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Bucs find ferocity with single hit

Dwight Smith sets the tone with a jarring collision to prevent a Giants touchdown.

Published November 25, 2003

TAMPA - Sometimes, you have to make a statement. You might have to deliver a message. And sometimes, people pay attention.

The Bucs did so last week when they dispatched troubled receiver Keyshawn Johnson to the inactive list for the rest of the season.

The rest of the team paid attention.

Then Monday night, safety Dwight Smith dispatched Giants receiver Amani Toomer with one vicious hit.

And the Giants paid attention.

It was just one simple head-crunching, headache-causing, teeth-rattling smack in the end zone that likely will be on biggest hits highlight reels for years.

But to the Bucs, Smith's blast of Toomer, which dislodged the ball and saved a sure touchdown, exemplified what the Bucs once were and would have to be to keep their playoff hopes alive.

Nothing easy. Nothing free.

"It was big," safety John Lynch said. "Dwight hasn't been here long, but I think we've all come to know he's a big-play guy. A playmaker. I give him a lot of credit. He spent the entire offseason learning a new position and made that play from corner. His versatility is coming in handy for us."

Trailing by a touchdown, the Giants appeared to gain momentum when they stripped receiver Keenan McCardell of the ball and recovered it at their 40. New York had third and 4 from the Bucs 12 on the seventh play of a drive when Smith delivered. Toomer, who had an 11-yard gain on the previous play, snuck in behind cornerback Ronde Barber and was open in the back of the end zone. Quarterback Kerry Collins spotted him, made a perfect throw and Toomer appeared, for a fleeting second, to make the perfect catch.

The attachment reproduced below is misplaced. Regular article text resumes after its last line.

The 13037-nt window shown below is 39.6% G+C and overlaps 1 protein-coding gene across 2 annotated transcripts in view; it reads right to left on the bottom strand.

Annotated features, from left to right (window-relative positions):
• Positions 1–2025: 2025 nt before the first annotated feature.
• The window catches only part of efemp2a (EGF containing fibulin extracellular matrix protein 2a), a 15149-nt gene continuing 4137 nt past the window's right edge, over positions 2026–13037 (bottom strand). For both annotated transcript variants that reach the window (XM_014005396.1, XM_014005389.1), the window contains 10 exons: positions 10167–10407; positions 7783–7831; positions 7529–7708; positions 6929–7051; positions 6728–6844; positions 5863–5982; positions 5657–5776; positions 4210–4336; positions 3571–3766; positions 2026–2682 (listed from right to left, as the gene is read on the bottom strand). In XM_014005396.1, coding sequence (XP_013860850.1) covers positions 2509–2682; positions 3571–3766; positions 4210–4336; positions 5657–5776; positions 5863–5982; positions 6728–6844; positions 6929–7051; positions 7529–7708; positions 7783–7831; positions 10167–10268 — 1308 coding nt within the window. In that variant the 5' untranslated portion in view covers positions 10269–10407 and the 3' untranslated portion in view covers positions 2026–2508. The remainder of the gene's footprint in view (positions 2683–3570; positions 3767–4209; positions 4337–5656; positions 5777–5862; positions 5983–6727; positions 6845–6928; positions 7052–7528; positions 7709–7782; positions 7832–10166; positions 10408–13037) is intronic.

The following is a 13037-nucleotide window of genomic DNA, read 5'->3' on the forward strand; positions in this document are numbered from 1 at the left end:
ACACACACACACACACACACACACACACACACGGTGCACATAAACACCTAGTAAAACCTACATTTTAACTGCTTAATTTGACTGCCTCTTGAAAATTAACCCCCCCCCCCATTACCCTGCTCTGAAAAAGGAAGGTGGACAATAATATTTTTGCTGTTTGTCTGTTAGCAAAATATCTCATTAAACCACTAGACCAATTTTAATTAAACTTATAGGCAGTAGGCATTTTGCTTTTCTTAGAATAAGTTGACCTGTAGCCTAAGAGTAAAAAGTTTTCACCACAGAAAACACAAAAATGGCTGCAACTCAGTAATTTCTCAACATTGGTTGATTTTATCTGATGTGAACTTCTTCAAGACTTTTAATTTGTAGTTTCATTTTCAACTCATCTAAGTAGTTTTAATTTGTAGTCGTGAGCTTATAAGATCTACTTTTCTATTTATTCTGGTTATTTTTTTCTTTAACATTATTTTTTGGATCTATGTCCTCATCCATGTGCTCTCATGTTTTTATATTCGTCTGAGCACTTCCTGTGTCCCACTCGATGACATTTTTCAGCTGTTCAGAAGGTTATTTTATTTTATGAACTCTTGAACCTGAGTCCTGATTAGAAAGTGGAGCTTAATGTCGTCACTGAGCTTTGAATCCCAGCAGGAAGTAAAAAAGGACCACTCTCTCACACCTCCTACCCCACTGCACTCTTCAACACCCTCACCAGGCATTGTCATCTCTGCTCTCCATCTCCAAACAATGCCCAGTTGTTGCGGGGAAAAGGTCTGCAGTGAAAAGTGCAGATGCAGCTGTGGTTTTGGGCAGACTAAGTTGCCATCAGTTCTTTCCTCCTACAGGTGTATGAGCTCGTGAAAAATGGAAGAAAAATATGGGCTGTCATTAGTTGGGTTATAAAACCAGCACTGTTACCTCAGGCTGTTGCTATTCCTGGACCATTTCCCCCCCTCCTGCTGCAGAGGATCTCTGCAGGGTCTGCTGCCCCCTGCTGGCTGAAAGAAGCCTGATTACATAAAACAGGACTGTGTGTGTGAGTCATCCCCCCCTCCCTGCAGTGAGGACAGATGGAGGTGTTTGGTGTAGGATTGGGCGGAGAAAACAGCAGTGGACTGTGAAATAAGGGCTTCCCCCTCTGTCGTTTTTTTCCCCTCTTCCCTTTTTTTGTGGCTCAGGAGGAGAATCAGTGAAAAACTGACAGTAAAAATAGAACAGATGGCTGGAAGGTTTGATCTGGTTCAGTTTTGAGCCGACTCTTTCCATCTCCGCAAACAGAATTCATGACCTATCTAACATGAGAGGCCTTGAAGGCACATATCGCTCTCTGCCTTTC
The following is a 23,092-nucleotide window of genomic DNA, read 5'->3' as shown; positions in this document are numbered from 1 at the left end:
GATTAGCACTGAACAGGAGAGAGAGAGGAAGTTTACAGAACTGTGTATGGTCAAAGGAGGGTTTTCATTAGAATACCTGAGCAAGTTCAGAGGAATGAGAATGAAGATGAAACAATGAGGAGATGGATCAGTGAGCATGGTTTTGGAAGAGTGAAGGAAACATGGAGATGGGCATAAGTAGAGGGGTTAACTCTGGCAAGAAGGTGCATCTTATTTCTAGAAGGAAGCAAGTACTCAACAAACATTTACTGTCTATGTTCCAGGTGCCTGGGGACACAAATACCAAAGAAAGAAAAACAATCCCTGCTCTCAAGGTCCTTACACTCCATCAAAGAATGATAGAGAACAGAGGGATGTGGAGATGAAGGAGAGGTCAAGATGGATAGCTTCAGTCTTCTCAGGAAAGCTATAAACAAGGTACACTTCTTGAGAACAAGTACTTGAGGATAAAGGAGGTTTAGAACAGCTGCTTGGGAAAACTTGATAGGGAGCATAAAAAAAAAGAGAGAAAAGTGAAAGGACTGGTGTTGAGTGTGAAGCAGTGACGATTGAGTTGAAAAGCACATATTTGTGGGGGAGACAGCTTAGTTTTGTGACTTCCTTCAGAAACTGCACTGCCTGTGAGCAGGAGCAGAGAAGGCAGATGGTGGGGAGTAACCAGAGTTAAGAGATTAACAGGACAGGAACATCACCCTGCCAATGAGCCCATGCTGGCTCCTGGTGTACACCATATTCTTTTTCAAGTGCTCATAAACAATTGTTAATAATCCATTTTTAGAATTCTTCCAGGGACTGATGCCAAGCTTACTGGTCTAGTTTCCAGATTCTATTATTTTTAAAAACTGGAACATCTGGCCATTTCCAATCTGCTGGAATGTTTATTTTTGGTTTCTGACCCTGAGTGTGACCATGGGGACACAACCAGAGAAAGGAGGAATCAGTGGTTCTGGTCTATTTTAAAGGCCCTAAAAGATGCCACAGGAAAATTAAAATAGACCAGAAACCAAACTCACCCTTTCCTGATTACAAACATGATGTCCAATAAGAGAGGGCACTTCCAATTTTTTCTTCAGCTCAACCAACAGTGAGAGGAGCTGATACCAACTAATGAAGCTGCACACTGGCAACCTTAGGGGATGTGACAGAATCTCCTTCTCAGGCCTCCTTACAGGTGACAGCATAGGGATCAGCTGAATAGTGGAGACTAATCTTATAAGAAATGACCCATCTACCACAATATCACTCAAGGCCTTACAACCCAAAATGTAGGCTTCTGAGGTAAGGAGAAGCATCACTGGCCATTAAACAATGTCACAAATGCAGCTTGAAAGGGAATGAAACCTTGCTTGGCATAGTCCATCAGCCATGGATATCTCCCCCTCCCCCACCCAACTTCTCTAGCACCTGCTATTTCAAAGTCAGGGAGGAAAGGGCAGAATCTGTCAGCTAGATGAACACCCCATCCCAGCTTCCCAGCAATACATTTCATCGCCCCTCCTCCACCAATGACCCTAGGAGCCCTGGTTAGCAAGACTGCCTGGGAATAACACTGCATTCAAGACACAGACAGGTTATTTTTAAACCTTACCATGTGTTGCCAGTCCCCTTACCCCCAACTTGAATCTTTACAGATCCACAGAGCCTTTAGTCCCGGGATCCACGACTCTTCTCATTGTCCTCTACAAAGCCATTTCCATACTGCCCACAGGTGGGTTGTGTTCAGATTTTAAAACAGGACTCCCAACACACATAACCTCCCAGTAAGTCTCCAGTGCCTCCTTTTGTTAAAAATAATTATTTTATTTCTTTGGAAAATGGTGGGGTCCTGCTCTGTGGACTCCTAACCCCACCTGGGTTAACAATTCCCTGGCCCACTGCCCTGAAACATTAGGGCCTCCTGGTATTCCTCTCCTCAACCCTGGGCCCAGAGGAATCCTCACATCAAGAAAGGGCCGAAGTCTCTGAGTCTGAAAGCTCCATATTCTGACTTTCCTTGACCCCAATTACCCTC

But Smith, a corner converted to safety this offseason in part because of his ability to make plays on the ball and deliver a few telling blows, closed on Toomer and delivered a crushing tackle that dislodged the ball and Toomer's helmet.

"Well, I was really trying to shoot for the ball," Smith said. "Just trying to get it out. I ended up going up higher, but I got the ball out. At that point in time, I was just trying to make a play. Now, you look back and say instead of them getting seven (points) they got three."

On one hand, the incompletion forced the Giants to settle for a 30-yard field goal. On the other, it left Toomer and the Giants a little gun shy to come over the middle.

"You never know how a game is going to turn out over one play, but I think we'll look back at this game, when we're watching film and say what a huge play it was," Barber said. "It was one of the few red-zone scoring opportunities they had and Dwight made a play he had to make. It was an unbelievable throw by Kerry and an even more unbelievable play by Dwight."

The proof came on New York's next series. Facing third and 20 from the Giants 20, Collins went deep to Toomer down the middle and the receiver had the chance to score.

Perhaps hearing Smith's footsteps, Toomer dropped the ball with no defender on him.

"It's no telling what happened there," safety Jermaine Phillips said. "I can't speak for him. But, they know what kind of secondary we are."

Added Smith: "I doubt it, if the hit had anything to do with it."

Smith was not done. In the third quarter, Collins tried to hit receiver Ike Hilliard in the end zone for a 30-yard completion but Smith intercepted the pass. It was his team-leading fourth interception this season. "Coach (Jon) Gruden talked all week about being a fire-starter and igniting the team," defensive backs coach Mike Tomlin said. "Big, jarring hits always do. We talked about that as a group and (Smith) delivered for us. He's got a lot to give so we're going to ask him to give it. He plays safety, he plays corner and he never complains. That's Dwight."

[Last modified November 25, 2003, 02:06:38]

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